Lesson 3: Preemptive Jump Overcalls

If you make an overcall that uses up some bidding levels i.e. a jump to an unnecessary level e.g. 1♥ (3♠), it shows a weak hand (6 - 9) with a long suit, just like a preemptive opening. You need all the honour cards concentrated in the long suit, and very few points outside that. These are Preemptive Jump Overcalls. 
 

This action often muddies the waters for the opponents, who may have a lot of points and be trying to find a fit. When you overcall preemptively, you’re not expecting to make your contract, but hoping that the penalty for going minus is less  than the score the opponents could have made.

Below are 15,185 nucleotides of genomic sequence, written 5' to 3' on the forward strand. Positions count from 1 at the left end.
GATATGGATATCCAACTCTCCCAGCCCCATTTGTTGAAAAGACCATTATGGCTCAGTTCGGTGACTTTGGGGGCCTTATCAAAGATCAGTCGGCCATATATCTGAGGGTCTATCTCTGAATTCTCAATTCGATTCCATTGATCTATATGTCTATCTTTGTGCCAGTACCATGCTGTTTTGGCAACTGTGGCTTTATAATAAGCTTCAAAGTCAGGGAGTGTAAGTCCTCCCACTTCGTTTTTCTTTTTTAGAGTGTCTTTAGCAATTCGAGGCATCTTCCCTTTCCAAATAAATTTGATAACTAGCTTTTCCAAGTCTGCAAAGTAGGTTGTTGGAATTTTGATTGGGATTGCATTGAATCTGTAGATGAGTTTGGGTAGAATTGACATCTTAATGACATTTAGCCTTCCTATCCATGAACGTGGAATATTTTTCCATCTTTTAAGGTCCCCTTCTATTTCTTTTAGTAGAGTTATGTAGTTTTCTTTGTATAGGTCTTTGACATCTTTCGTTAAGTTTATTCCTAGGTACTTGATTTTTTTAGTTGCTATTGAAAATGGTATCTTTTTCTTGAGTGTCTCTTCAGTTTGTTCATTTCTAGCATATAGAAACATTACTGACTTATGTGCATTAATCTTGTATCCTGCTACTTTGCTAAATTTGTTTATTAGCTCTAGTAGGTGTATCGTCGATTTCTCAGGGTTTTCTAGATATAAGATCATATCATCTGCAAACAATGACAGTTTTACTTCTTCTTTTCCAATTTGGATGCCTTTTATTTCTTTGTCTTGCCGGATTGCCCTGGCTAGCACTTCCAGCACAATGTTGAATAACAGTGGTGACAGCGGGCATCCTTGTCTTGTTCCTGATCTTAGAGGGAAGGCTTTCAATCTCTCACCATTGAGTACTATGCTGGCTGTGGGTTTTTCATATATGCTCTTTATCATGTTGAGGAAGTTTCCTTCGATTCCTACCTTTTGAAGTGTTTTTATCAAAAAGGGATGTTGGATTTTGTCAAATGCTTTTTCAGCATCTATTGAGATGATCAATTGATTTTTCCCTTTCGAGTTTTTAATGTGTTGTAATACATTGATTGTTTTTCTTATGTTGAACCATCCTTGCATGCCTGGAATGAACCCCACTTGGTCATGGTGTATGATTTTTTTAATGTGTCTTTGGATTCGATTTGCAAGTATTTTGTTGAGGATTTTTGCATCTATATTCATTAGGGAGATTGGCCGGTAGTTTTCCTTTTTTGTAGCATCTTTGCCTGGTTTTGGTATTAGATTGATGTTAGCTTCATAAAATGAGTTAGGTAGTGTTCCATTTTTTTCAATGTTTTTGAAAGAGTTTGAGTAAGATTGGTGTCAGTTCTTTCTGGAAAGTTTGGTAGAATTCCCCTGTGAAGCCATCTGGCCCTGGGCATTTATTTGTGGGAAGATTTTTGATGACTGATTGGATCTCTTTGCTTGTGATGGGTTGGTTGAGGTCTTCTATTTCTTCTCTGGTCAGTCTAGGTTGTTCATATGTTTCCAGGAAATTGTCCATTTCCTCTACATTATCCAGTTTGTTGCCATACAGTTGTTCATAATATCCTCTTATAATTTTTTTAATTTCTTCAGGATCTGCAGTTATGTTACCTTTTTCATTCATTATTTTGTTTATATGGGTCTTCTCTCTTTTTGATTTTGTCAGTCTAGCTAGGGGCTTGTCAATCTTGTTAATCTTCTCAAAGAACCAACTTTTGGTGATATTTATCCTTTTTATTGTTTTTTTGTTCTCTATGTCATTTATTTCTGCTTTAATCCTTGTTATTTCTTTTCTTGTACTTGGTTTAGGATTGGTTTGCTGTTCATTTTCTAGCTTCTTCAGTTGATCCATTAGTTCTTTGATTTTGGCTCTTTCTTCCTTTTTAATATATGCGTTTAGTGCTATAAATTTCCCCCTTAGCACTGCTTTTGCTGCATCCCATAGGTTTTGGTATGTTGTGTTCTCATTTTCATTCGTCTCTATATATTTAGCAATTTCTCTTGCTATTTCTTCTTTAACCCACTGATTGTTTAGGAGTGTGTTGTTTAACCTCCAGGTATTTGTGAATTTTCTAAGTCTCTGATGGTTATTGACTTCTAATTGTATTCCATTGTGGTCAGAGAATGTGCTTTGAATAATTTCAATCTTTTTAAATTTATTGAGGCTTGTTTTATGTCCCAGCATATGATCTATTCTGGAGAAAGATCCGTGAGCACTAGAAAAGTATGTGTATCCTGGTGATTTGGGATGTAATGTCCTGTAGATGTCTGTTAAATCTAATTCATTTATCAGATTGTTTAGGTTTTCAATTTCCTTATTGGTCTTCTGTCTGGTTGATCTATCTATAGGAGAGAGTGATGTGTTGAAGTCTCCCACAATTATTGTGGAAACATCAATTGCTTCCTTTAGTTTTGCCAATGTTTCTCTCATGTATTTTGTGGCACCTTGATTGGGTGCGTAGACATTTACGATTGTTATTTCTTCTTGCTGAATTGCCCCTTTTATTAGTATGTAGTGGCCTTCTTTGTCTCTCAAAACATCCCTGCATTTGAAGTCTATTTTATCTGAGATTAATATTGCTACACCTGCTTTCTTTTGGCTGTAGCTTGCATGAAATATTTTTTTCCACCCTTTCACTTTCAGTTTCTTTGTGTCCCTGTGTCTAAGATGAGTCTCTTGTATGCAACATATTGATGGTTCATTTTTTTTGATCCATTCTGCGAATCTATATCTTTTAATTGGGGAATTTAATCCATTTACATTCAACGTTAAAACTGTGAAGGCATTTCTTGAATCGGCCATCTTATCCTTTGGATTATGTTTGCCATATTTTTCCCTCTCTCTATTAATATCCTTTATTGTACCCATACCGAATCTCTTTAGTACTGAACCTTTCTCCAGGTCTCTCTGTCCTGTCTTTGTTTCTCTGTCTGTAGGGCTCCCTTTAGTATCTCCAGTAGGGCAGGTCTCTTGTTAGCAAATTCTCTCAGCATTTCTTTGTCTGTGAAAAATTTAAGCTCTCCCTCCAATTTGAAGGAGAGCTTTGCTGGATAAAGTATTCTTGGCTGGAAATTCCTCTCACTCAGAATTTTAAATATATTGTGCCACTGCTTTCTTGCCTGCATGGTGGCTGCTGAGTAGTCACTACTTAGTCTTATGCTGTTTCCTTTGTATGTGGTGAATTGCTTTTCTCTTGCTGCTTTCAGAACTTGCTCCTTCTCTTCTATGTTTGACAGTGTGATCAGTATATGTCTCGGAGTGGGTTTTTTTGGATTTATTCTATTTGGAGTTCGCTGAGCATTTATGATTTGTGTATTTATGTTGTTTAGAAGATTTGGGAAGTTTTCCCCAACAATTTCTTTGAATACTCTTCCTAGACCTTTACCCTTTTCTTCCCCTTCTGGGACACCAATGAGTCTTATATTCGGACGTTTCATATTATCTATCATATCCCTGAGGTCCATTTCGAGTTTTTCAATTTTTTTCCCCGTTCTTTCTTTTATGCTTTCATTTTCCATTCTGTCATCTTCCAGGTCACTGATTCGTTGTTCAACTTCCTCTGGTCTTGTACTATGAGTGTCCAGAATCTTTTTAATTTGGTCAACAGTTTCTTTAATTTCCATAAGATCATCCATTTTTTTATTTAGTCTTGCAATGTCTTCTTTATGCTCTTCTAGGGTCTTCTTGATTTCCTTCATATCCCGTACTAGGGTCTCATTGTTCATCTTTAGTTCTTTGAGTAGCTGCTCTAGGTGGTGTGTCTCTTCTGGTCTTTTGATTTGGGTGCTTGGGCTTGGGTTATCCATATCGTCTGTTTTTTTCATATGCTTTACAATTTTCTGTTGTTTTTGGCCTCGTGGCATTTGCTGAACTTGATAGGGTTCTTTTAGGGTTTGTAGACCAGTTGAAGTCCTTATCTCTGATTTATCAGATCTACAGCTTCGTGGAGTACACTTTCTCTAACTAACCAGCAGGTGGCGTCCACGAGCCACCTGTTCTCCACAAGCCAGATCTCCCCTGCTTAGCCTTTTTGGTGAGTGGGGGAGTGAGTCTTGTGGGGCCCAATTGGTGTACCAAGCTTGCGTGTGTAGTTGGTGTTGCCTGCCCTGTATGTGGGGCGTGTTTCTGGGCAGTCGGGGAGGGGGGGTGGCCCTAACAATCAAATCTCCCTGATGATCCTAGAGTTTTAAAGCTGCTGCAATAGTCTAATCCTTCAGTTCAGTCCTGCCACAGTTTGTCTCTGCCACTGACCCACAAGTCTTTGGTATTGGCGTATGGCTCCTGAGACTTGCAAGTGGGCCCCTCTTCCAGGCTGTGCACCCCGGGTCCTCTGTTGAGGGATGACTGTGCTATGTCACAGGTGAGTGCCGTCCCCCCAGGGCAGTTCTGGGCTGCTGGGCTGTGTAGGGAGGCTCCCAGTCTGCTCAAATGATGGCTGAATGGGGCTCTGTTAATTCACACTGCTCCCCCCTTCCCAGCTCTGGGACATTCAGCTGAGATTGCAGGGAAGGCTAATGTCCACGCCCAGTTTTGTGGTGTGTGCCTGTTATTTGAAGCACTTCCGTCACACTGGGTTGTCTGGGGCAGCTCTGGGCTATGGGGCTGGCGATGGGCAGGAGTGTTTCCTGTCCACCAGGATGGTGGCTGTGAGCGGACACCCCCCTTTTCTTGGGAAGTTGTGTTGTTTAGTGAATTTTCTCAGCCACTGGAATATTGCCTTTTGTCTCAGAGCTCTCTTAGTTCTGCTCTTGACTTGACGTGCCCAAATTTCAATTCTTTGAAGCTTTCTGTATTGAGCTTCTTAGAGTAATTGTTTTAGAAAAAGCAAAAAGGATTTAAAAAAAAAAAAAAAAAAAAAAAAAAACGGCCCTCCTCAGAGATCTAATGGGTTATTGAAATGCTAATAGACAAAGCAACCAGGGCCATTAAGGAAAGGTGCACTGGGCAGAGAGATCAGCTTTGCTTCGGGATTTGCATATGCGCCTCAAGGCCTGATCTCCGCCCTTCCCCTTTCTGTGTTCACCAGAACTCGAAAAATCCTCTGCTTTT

Because you might be doubled for penalty, you need to have around six playing tricks to bid like this, e.g.

♠7 ♥KQJ10853 ♦75 ♣732

This hand, with the seven card suit ♥KQJ10853, missing only the ♥A, is worth 6 playing tricks all by itself.
The more cards in your long suit, the higher you should jump. That’s how a preempt works.

Partner doesn’t have to bid (an overcall is not forcing), but they should raise your suit if they hold a few trumps. There’s not much point in bidding their own suit when you’ve told them you have only one place to play the hand.

Hands with big fits and few points are called offensive because they will only do well if their suit is trumps. Defensive hands contain honour cards in other suits, and you expect to take some tricks in defence if you don’t get to declare.